Employees should not be unrealistic in their expectations for a job or career. As long as employers are within reason with pay and benefits, adhere to safety regulations and ensure that the trucks are kept in good shape, you’ve got a great employer to work for.

The best thing you can do in the interview – for both parties – is to outline your expectations so that you know that you, as an employer, are getting a great employee; and you, as an employee, know that you just chose the best trucking or flatbed company to work for.

 

Numbers Don’t Lie: How Many Truckers Are There in the US?

Trucker with semi truckYou hear all the time that there aren’t enough truck drivers to handle all the hauls in the US. We need to hire more truck drivers and find ways to keep them behind the wheel. But what does that mean?

Are we short on truckers or simply looking to create more truck driving positions due to increased demand for deliveries? Check out the real stats to get a grasp on the truth behind the driver shortage.

Truck Drivers By the Count

OK let’s start with how many truck drivers there are and then move onto the number of truck driving jobs and trucks on the roads in the US today:

  • Approximately 3.5 million Americans are professional truck drivers; in comparison, Canada has 250,000 truck drivers
  • According to the Bureau of Labor Statistics there are 1.8 million trucking jobs for heavy and tractor trailer truck drivers as of 2014
  • There are 1.3 million regional truck driving jobs as of 2014
  • Overall, 8.9 million people work in the trucking industry including those who aren’t behind the wheel of a truck, i.e. dispatchers, customer service reps and trucking company owners
  • There are an estimated 15.5 million trucks rolling across American highways including 2 million big rigs hauling OTR truck loads
  • The US is home to approximately 1.2 million trucking companies
  • Ninety-seven (97) percent of all American trucking companies have fewer than 20 trucks in their fleets

So what does all of this mean?

Breaking Down the Trucking Stats

The most notable figure is that of how many trucking companies are small time. If you are working for a trucking company that has less than 20 tractor trailers, this equates to hiring 20 truck drivers. This means the majority of trucking companies are managed as small businesses, which come with their own risks. A small business trucking company owner has to navigate the constantly fluctuating market. This requires balancing fuel costs, equipment maintenance, and shipper exceptions for pricing—all of which is variable against the US and global economy. Trying to keep afloat is a difficult process, yet clearly small business owners make up the majority in the trucking industry.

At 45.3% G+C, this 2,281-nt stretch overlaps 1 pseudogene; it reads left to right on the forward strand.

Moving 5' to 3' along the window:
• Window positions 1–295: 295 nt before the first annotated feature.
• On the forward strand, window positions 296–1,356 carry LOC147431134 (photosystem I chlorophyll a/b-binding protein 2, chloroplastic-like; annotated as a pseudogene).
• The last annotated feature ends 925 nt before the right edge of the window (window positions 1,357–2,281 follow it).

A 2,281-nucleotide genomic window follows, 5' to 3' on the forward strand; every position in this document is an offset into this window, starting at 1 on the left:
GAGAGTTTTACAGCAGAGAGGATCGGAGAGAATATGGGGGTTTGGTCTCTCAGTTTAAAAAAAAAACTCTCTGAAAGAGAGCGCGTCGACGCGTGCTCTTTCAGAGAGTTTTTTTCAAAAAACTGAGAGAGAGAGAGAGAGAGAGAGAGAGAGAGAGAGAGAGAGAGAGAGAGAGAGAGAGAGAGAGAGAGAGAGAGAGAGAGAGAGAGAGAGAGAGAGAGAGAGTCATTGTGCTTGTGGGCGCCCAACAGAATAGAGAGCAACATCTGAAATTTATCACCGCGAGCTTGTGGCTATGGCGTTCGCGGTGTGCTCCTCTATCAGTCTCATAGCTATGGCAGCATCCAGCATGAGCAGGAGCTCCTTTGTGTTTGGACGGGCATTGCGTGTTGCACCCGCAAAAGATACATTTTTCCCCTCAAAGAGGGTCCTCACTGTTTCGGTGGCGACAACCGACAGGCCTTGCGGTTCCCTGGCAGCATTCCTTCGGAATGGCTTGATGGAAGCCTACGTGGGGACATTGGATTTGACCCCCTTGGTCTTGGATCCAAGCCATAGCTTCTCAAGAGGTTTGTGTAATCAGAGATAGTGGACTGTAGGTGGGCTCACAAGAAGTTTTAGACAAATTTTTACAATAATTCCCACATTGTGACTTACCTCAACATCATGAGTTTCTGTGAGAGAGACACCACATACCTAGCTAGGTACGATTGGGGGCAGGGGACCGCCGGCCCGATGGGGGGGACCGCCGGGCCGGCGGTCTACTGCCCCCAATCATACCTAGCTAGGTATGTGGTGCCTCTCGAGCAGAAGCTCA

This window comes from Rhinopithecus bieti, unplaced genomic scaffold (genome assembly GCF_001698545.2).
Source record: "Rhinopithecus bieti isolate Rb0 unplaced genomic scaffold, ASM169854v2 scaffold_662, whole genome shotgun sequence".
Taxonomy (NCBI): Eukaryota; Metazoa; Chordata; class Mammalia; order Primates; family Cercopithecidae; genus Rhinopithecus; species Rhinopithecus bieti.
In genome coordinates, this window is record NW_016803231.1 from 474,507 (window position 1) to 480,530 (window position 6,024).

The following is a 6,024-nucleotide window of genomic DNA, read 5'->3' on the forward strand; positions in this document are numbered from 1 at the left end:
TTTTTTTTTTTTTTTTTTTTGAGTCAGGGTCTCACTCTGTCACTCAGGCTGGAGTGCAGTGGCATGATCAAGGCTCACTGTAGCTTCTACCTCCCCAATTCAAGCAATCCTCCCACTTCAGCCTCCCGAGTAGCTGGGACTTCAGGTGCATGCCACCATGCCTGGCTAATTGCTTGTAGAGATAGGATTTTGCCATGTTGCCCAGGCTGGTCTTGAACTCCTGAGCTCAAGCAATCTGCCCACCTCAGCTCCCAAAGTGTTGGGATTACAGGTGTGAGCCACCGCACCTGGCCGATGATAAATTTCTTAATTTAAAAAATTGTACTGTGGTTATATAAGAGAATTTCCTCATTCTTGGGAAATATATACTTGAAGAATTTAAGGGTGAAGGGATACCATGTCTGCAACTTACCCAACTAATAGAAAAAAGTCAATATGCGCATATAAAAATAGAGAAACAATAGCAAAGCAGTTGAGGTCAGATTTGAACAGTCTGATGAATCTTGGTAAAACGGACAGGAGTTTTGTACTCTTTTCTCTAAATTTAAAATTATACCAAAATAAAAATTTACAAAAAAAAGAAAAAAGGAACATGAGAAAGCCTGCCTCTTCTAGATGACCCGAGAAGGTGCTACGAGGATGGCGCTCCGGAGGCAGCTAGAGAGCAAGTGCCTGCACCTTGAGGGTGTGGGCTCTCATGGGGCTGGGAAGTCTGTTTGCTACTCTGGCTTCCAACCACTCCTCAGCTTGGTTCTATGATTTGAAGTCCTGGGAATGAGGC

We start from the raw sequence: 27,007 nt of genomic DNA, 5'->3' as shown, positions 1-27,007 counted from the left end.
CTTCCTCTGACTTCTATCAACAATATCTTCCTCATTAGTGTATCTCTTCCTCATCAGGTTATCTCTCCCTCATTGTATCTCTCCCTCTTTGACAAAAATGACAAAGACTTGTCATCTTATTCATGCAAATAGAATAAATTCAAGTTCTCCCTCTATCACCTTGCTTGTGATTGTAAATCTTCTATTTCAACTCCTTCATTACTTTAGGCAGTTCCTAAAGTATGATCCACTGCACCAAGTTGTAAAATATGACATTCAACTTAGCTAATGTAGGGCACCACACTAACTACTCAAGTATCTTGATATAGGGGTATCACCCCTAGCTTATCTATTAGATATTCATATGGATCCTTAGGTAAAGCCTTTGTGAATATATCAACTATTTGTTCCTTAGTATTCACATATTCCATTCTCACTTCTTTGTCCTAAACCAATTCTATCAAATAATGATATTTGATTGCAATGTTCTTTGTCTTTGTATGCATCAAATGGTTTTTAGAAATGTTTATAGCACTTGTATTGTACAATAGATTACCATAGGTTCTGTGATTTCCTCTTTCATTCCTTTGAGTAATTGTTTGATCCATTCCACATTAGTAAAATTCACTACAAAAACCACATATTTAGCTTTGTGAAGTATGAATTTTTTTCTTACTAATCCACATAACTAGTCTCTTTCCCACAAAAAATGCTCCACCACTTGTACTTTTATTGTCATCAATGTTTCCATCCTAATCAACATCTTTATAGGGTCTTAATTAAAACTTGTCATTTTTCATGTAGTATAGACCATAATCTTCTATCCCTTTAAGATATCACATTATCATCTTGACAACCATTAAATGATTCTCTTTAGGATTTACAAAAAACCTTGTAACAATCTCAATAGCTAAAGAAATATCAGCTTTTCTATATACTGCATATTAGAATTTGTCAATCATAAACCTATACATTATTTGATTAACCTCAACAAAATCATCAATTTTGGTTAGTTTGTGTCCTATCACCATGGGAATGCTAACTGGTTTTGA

What about the big guys like Swift Transportation or Werner Enterprises? These companies clearly have a stronghold in the trucking industry. Truck drivers looking for the best paying trucking jobs with benefits along with steady routes and truck driver training will almost always have to go with a national trucking company. Speaking of truckers searching for trucking jobs, let’s look at how many truckers we have compared to the number of tractor trailers.

The American workforce consists of 3.5 million commercial truck drivers. Compare that number to the percentage of licensed registered nurses in the US, which is 3.1 million. Truck drivers are a strong portion of the nation’s workforce, yet there appears to be a disconnect when it comes to the number of jobs available to drivers.

If there are only 1.8 million trucking jobs for OTR truck drivers, along with 1.3 million regional trucker jobs, this accounts for 3.1 million total trucking jobs. Of course there are bound to be smaller categories of trucking jobs that aren’t included in these figures. However, a quick glance will tell you that there is an equal number of truck drivers compared to trucking jobs in the US. So what’s the deal, why are we being told that there is a huge demand for truck drivers?

Understanding the Future of Trucking